SALEM — Chances are you have munched on treats from Jacqueline’s Gourmet Cookies without ever knowing it.
That’s because the private-label Salem cookie wholesaler pumps out 2 million frozen cookies a day for hotels, cruise lines, in-store supermarket bakeries, catering operations and food service distributors nationwide.
It does so from a sizable cookie production plant at 96 Swampscott Road, where it settled in 2006.
While Jacqueline’s Gourmet Cookies is not a household name, the state is certainly aware of the expanding bakery.
Last week state economic officials toured the company with founder Jacqueline Hazel of Revere; President Marc Hazel of Swampscott, Jacqueline’s son; and quality assurance manager Lucille Freddo of Swampscott, Jacqueline’s daughter.
Greg Bialecki, the state’s secretary of economic development, and other officials arrived not only to sample the cookies, don hair nets and tour the plant, but to highlight the company’s growth and the financial help it is receiving from the state’s Economic Development Incentive Program. This state tax credit program, Bialecki said, favors manufacturers that have managed to stay competitive in a tough business environment.
Jacqueline’s has $30 million in annual sales and 75 employees, many of them from Salem, Lynn and Revere. The company plans to add another 35 jobs over the next several years.
Officials toured the noisy plant where ingredients for cookies and scones were being labeled, mixed in giant mixers, extruded onto sheets, weighed, frozen, packaged and boxed. Bialecki asked Marc Hazel if the recession had hampered the company’s growth.
Hazel replied the company grew 25 percent each year of the recession, leading to a recent expansion.
In March, Jacqueline’s Gourmet Cookies was one of nine projects approved to participate in the Economic Development Incentive Program.
For Jacqueline’s, this meant a $283,000 tax credit spread over several years that can be used to lower the company’s state tax bill to support the $2.8 million investment the company poured into its 25,000-square-foot production facility.
The award also came with a five-year tax increment financing agreement of more than $35,000 from the city, according to the state. The state’s financing represents about 10 percent of what the company invested in equipment and expansion, Bialecki said, acknowledging this is a small percentage of the total investment.
What did the state see in the cookie wholesaler?
“They are making the commitment to invest in themselves,” Bialecki said, “and they are also confident enough about their growth that they make a commitment to the state that they will keep on the people they have and grow and add more jobs.”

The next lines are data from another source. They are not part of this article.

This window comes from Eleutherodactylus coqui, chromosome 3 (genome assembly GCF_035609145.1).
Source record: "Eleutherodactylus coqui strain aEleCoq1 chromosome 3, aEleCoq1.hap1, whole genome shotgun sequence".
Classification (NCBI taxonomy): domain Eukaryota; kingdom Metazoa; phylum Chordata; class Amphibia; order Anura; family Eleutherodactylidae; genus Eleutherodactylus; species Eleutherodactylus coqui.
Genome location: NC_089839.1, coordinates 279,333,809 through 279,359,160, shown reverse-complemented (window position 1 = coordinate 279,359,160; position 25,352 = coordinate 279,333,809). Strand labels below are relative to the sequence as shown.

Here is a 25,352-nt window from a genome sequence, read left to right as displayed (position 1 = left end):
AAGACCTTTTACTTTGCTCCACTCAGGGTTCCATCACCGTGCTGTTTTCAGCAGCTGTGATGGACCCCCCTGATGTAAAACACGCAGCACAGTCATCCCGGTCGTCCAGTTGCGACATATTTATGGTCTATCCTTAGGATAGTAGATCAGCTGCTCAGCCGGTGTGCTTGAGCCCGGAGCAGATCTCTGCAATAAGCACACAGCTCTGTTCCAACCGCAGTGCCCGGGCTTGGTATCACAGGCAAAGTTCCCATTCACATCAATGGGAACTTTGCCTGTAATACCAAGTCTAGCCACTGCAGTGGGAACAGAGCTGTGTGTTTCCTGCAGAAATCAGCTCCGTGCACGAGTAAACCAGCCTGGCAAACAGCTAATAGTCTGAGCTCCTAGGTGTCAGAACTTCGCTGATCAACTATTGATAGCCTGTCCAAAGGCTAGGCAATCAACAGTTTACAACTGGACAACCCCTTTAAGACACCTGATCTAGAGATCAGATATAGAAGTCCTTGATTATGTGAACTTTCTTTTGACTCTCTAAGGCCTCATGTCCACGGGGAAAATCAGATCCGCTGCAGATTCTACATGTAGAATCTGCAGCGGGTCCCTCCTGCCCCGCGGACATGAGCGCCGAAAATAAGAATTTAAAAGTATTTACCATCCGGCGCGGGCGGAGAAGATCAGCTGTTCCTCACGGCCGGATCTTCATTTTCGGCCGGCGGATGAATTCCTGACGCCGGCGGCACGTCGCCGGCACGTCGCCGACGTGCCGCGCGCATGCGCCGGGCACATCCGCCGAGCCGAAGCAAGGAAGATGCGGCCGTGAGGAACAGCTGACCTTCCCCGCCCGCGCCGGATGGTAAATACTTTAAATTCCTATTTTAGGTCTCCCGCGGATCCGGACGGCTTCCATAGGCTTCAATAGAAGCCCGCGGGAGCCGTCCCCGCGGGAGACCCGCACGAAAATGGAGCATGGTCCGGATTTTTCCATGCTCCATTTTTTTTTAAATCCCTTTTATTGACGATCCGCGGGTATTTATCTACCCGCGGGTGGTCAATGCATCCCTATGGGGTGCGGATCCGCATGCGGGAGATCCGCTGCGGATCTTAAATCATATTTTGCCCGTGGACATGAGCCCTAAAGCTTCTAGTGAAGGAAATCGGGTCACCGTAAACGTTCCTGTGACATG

The company’s expansion included the addition of a large mezzanine level. It enlarged its freezer to 8,000 square feet to accommodate 900 pallets, up from 300, to smooth production and to lessen the need to send their cookies elsewhere for storage. The company enlarged its warehouse and maintenance spaces, and installed a 90,000-pound indoor sugar silo that automatically pumps the sugar into the mixers when needed.
When asked what makes Jacqueline’s Gourmet Cookies a success, Marc Hazel pointed to innovation and quality assurance, but the soft-spoken founder said simply: “The taste of the cookies. It’s all the hard work, but if they don’t taste good, no one is going to buy them, you know.”
Jacqueline Hazel, who grew up in Everett and now lives in Revere, founded the company about 22 years ago, making cheesecakes, tortes and tiramisu for local restaurants out of her kitchen.
“I started out with just my sister,” Jacqueline said. “My kids were young, I did practically the whole thing.”
Marc Hazel graduated from Boston College in 1995 and eventually went on to grow his mother’s business. They began to hire help and buy machinery, and along the way moved from Everett to Malden and finally to Salem.
“When we moved from Everett, we really had three employees,” Marc said.
Good customer service, and reinvesting in equipment and in good workers are what makes Jacqueline’s thrive, Marc said. For example, the company has a mother’s hours program that allows for flexible work schedules.
“We try to make it easy for our employees, and if we can accommodate them in such a way, we do,” Marc said. A grumpy workforce can lead to less than tasty cookies, given that making and baking cookies is a science, and recipes need to be exact.
“If they are not on, you will see it in the product,” Marc said.
The company is close to adding a customer that would allow it to run a second shift. Within the next three years, Hazel said the company could add 35 or more employees because of that added shift.
The company even has a growing international presence, with a few accounts in China.
Bialecki said that shows things are still being made in the Bay State.
“We know, in fact, that there continues to be a very active Massachusetts manufacturing industry,” Bialecki said, “and it’s in all different kinds of products. And actually food is a big part of what we do, still.”
Bialecki later asked if the Hazels are constantly thinking of new cookie recipes.
“Every day,” Marc Hazel said.
“That’s my job,” Jacqueline Hazel said.
Staff writer Ethan Forman can be reached at 978-338-2673, by email at firstname.lastname@example.org or on Twitter at @DanverSalemNews.